Look, don’t name your vulnerabilities after Unix command line utilities. We get the joke, but it’s just confusing. NetCAT is a cache timing attack that takes advantage of hardware vulnerabilities. It’s a bit different from the speculative execution attacks, though. This attack specifically targets Intel’s Direct Data I/O (DDIO) technology.

You may be familiar with Direct Memory Access. What could be faster than a network card writing directly to RAM? Writing directly to cache, of course. DDIO allows a connected PCIe device to access level 3 cache directly, rather than pass data through the system RAM first. As that cache fills, data is sent off to RAM, and the researchers at VU Amsterdam realized there was a detectable latency cost when accessing data that had been flushed out of the cache. In short, the timing of data reads leaks information about the state of the system’s L3 cache.

How in the world is that useful? Their PoC used Infiniband PCIe cards and Remote Direct Memory Access (RDMA). RDMA is a protocol managed by the network card itself, where one machine on the network can bypass the CPU and write directly to the RAM of a connected machine. In their demo, they sent multiple packets of RDMA data, enough to fill the DDIO cache, and then probed to see if any of that data had fallen off the cache. This information leak revealed the timing of other incoming packets, specifically an SSH connection. Since SSH sends a packet per keystroke, this gave detailed timing information on the SSH connection. From there, existing timing attack techniques are enough to discern the keystrokes of the SSH session. While it’s a novel attack, the real world ramifications seem quite limited so far. Because it’s all hardware based, however, the only mitigation is to disable DDIO altogether.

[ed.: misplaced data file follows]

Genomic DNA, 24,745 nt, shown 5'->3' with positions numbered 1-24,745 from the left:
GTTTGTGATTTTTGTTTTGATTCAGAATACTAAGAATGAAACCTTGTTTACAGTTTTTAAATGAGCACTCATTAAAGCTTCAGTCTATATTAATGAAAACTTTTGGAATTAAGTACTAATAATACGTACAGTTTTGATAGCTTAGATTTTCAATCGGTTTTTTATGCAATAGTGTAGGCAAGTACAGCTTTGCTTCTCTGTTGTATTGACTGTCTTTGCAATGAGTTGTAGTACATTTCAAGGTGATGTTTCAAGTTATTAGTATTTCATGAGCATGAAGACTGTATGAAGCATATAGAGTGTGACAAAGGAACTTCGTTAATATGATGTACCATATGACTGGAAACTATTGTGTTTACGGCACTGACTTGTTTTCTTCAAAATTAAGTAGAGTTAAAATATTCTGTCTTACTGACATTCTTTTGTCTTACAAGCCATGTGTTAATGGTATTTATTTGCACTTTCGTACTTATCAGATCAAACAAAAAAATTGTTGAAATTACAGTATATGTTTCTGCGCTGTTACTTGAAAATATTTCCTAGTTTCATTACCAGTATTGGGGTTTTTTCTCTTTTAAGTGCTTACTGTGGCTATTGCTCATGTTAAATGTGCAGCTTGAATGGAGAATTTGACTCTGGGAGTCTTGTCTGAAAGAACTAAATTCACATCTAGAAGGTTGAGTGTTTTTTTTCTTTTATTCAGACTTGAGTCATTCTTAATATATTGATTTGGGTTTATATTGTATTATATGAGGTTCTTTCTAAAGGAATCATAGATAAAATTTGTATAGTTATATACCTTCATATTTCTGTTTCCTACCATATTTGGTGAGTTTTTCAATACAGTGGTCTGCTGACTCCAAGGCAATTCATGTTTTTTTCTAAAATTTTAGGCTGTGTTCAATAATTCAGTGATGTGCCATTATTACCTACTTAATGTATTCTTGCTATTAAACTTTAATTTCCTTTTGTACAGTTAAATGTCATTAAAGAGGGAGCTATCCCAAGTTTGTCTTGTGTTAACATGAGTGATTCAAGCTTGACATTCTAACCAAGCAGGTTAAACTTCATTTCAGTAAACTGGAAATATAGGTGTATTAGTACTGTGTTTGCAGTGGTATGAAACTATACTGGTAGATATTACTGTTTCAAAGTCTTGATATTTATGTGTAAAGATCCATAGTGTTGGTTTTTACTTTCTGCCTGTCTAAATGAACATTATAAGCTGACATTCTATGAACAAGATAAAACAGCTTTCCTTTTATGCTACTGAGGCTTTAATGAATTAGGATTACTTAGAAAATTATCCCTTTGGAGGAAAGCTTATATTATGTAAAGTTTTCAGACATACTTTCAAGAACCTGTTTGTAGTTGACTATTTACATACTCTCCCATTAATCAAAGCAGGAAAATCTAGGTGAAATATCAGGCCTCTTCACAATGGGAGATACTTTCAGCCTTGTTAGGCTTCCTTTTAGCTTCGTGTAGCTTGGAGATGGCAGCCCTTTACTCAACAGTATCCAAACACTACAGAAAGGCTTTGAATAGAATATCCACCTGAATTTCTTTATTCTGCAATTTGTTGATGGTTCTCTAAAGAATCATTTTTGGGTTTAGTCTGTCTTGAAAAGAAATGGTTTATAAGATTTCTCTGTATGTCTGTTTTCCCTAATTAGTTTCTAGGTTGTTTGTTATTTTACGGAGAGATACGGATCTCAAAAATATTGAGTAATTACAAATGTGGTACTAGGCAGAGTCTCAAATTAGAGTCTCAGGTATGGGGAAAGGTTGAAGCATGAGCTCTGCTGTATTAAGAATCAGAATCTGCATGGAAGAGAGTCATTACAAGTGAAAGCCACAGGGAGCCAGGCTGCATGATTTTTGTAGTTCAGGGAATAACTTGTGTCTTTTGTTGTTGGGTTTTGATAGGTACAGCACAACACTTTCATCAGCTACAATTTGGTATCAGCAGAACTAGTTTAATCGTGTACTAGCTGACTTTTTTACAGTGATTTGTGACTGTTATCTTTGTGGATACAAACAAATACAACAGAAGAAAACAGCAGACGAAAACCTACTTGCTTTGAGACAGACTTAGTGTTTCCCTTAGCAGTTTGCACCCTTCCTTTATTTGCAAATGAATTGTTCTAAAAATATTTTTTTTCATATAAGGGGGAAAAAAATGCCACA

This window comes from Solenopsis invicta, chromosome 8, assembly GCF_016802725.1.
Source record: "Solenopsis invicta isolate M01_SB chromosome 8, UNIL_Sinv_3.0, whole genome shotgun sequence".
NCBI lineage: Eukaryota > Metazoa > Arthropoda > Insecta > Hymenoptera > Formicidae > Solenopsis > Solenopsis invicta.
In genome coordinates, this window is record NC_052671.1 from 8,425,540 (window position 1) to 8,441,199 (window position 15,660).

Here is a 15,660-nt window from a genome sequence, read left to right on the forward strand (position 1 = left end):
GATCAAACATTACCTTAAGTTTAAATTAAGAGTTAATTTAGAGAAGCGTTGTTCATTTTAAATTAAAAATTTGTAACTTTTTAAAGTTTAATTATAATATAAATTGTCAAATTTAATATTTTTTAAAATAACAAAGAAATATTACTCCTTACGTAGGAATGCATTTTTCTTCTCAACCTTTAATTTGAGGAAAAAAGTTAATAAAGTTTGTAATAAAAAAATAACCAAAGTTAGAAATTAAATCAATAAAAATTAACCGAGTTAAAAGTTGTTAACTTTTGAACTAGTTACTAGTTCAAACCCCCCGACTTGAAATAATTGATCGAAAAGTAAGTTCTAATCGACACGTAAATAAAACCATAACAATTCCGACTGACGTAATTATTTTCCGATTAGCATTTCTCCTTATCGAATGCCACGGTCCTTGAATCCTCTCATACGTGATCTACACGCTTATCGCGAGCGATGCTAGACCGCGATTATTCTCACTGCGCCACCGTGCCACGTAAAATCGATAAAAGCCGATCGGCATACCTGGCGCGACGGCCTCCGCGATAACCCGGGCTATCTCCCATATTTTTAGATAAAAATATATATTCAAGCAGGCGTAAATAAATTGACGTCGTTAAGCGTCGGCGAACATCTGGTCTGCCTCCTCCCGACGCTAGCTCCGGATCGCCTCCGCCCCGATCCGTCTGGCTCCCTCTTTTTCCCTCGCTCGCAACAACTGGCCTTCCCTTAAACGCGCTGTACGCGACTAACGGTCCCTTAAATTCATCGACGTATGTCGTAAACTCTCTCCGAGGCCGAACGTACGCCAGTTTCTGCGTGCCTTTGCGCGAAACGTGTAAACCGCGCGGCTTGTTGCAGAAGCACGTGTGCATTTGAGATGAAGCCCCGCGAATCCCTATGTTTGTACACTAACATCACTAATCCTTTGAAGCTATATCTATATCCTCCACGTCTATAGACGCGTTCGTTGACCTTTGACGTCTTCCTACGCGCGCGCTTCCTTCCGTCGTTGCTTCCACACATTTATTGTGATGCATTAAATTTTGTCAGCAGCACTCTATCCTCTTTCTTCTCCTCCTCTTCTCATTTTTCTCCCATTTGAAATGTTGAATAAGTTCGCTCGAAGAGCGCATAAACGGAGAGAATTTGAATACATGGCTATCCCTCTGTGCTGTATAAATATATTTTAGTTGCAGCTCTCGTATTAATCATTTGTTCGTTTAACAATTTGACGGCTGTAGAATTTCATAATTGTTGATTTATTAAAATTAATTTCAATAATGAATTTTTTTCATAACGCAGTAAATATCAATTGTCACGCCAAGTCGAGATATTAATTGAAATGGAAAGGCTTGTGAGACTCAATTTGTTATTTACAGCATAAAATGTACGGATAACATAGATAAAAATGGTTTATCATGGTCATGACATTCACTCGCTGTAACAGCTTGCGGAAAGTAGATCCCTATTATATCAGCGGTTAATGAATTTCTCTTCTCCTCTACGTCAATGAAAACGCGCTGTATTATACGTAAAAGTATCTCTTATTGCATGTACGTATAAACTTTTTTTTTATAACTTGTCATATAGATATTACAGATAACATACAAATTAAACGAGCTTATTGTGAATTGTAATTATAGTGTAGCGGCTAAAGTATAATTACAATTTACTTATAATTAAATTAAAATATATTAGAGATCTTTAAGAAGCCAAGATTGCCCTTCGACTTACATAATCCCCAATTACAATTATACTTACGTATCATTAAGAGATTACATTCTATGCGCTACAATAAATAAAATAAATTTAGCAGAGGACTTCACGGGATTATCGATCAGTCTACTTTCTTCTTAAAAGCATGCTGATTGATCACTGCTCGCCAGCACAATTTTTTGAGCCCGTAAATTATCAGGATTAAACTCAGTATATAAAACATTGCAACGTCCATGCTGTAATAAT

20 thoughts on “This Week In Security: Simjacker, Microsoft Updates, Apple Vs Google, Audio DeepFakes, And NetCAT

  1. Microsoft pushing updates down people’s throats with little eror checking like normal. One major reason I don’t use Windows 10 for anything.